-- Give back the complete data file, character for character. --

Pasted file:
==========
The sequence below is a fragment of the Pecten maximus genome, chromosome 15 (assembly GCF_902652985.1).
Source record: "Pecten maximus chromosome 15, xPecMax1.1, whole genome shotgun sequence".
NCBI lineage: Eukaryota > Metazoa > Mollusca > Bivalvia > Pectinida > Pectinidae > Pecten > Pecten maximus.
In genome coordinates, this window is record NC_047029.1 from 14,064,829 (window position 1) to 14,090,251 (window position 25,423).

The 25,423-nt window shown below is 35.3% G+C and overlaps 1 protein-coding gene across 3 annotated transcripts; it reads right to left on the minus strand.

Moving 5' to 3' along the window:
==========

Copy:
The sequence below is a fragment of the Pecten maximus genome, chromosome 15 (assembly GCF_902652985.1).
Source record: "Pecten maximus chromosome 15, xPecMax1.1, whole genome shotgun sequence".
NCBI lineage: Eukaryota > Metazoa > Mollusca > Bivalvia > Pectinida > Pectinidae > Pecten > Pecten maximus.
In genome coordinates, this window is record NC_047029.1 from 14,064,829 (window position 1) to 14,090,251 (window position 25,423).

The 25,423-nt window shown below is 35.3% G+C and overlaps 1 protein-coding gene across 3 annotated transcripts; it reads right to left on the minus strand.

Moving 5' to 3' along the window: